3 bitcoin-mining experts explain why concerns around the cryptocurrency’s massive energy consumption are overblown



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Bitcoin mining uses vast amounts of electricity

  • Bitcoin’s recent rally has reignited fears that mining the coin is harmful to the environment, because of the among of energy required.
  • But cryptocurrency experts argue that concerns about bitcoin’s energy consumption have been taken out of context.
  • Miners say they’re increasingly moving towards using renewable energy, but data supporting the extent of that is unclear.
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Bitcoin’s 890% rally over the last year has reignited fears that mining the cryptocurrency is consuming a large amount of energy and harming the environment.

Mining is the process by which transactions on bitcoin’s public accounting ledger, called the blockchain, are verified without relying on a central authority. In order to verify new transactions, mining computers must race to solve an extremely complex problem, and those computations require a tremendous amount of energy. Once a bitcoin miner solves the problem, they’re rewarded with a transaction fee and newly minted bitcoins.

Exactly how much energy the bitcoin network consumes depends on who you ask. Estimates from the University of Cambridge say the total yearly electricity consumption of the Bitcoin network is 127.70 terawatt-hours, while Digiconomist estimates the network’s electrical energy to be 79.63, which the site says is comparable to the power consumption of Chile.

A technology that consumes the same amount of energy as an entire country sounds alarming, but Dan Held – head of growth at cryptocurrency exchange Kraken – argues the bitcoin network has been unfairly targeted by people who police bitcoin’s taking its energy consumption out of context.

“What it really comes down to when people don’t like bitcoin’s energy consumption is…they simply don’t like Bitcoin,” said Held. “And so people that are against crypto think that any energy consumption from Bitcoin is wasteful.”

Held stressed that everything in the world requires energy, and as technology advances, the amount of energy needed to power that technology will inevitably increase. He also estimates that the existing banking system uses over 650 terawatt-hours of energy per year.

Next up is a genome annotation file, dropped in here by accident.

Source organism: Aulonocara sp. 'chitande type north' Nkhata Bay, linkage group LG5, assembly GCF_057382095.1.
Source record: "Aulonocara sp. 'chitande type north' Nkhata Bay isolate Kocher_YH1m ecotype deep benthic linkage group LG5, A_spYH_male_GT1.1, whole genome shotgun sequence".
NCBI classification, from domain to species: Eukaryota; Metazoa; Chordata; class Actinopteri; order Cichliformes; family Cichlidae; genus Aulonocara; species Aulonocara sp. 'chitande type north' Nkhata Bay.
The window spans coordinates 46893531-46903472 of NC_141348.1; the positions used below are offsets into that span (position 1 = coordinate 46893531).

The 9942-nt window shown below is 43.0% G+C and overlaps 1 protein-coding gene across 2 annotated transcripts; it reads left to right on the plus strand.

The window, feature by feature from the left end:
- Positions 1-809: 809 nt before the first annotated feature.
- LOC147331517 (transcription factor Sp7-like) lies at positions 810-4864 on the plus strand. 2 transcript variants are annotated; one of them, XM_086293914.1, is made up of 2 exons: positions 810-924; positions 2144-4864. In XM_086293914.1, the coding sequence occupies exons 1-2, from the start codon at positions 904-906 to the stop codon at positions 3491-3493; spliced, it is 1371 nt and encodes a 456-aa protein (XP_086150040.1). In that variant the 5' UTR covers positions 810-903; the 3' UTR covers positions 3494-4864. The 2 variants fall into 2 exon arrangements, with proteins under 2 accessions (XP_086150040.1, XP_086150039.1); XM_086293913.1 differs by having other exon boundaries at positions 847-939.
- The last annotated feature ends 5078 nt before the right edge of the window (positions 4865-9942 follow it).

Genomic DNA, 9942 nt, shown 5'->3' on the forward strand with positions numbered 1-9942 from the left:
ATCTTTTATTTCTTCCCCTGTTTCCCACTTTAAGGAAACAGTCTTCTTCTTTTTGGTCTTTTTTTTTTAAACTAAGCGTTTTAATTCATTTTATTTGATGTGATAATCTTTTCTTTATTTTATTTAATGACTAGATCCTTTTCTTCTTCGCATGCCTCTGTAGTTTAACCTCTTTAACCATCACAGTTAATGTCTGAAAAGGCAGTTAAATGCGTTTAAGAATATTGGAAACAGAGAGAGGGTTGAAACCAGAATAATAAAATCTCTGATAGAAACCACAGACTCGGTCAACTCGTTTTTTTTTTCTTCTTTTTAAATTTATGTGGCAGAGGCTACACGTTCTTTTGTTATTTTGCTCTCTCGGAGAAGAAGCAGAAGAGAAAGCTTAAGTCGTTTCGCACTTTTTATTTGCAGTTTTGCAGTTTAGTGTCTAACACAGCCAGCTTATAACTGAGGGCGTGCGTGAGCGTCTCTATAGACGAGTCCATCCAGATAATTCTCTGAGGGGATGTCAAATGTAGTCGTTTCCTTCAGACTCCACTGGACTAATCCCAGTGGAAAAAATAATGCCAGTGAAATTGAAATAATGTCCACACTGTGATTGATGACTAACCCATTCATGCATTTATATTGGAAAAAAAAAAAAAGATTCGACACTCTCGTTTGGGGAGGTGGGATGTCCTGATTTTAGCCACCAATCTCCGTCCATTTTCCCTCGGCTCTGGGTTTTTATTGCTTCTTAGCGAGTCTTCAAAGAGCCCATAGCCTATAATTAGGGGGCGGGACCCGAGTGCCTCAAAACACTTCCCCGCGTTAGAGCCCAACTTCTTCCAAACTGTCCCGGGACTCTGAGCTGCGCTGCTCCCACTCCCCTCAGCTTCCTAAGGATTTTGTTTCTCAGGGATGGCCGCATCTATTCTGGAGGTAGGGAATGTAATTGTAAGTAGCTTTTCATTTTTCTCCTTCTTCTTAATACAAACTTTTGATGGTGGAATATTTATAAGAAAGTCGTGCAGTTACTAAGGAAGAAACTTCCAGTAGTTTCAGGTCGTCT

But calculating the energy consumption of both the bitcoin network and the existing financial system is difficult, as it’s hard to account for every factor that supports each network. If one considers the air conditioning in a bank branch to contribute to the financial system’s total energy use, one could also argue the electricity used to power a bitcoin trader’s cell phone should be accounted for when calculating bitcoin’s energy use.

Further, since bitcoin miners are financially incentivized to operate on the cheapest electricity possible, that sometimes means they use energy that otherwise would have gone to waste, according to Mason Jappa, CEO of Blockware Solutions, an operator of some of the largest mining rigs in the US.

Jappa told Insider that some US rigs are powered by by a process called “gas-flare recapturing.” When natural gas is mined, a portion of the gas is flared into the air. Bitcoin miners capture the flare and use it for energy, preventing it from being released into the open air.

But the need for cheap energy also means that a lot of the miners still rely on coal, which is the least expensive form of energy in many areas around the world, said Aroosh Thillainathan, CEO of Northern Data, a company that develops and operates infrastructure for bitcoin mining and other high performance computing needs.

There’s no clear data on exactly how much of the total bitcoin network is powered by renewable versus non-renewable energy, but Thillainathan estimates roughly 50% of mining is done in China, and a significant portion of mining there is powered by coal.

Thillainathan told Insider that as the bitcoin network grows and the profitability of the mining increases, more energy will be required. As an operator of mines himself, he said miners should have a responsibility to the environment. Northern Data’s high performing computing centers in Norway, Sweden, and Canada use only renewable energy.

He hopes that as mining grows more profitable as the bitcoin expands and the price rises, more miners will rethink their operations and move towards using more sustainable energy sources.

“I’m a big believer in the bitcoin itself,” he told Insider. “It’s a great way to store your wealth…but as an infrastructure provider, we have to move to be as environmentally friendly as possible.”

Thillainathan said that mining using “dirty energy” isn’t sustainable in the long-term, because he anticipates governments will one day crack down on the use of coal plants.


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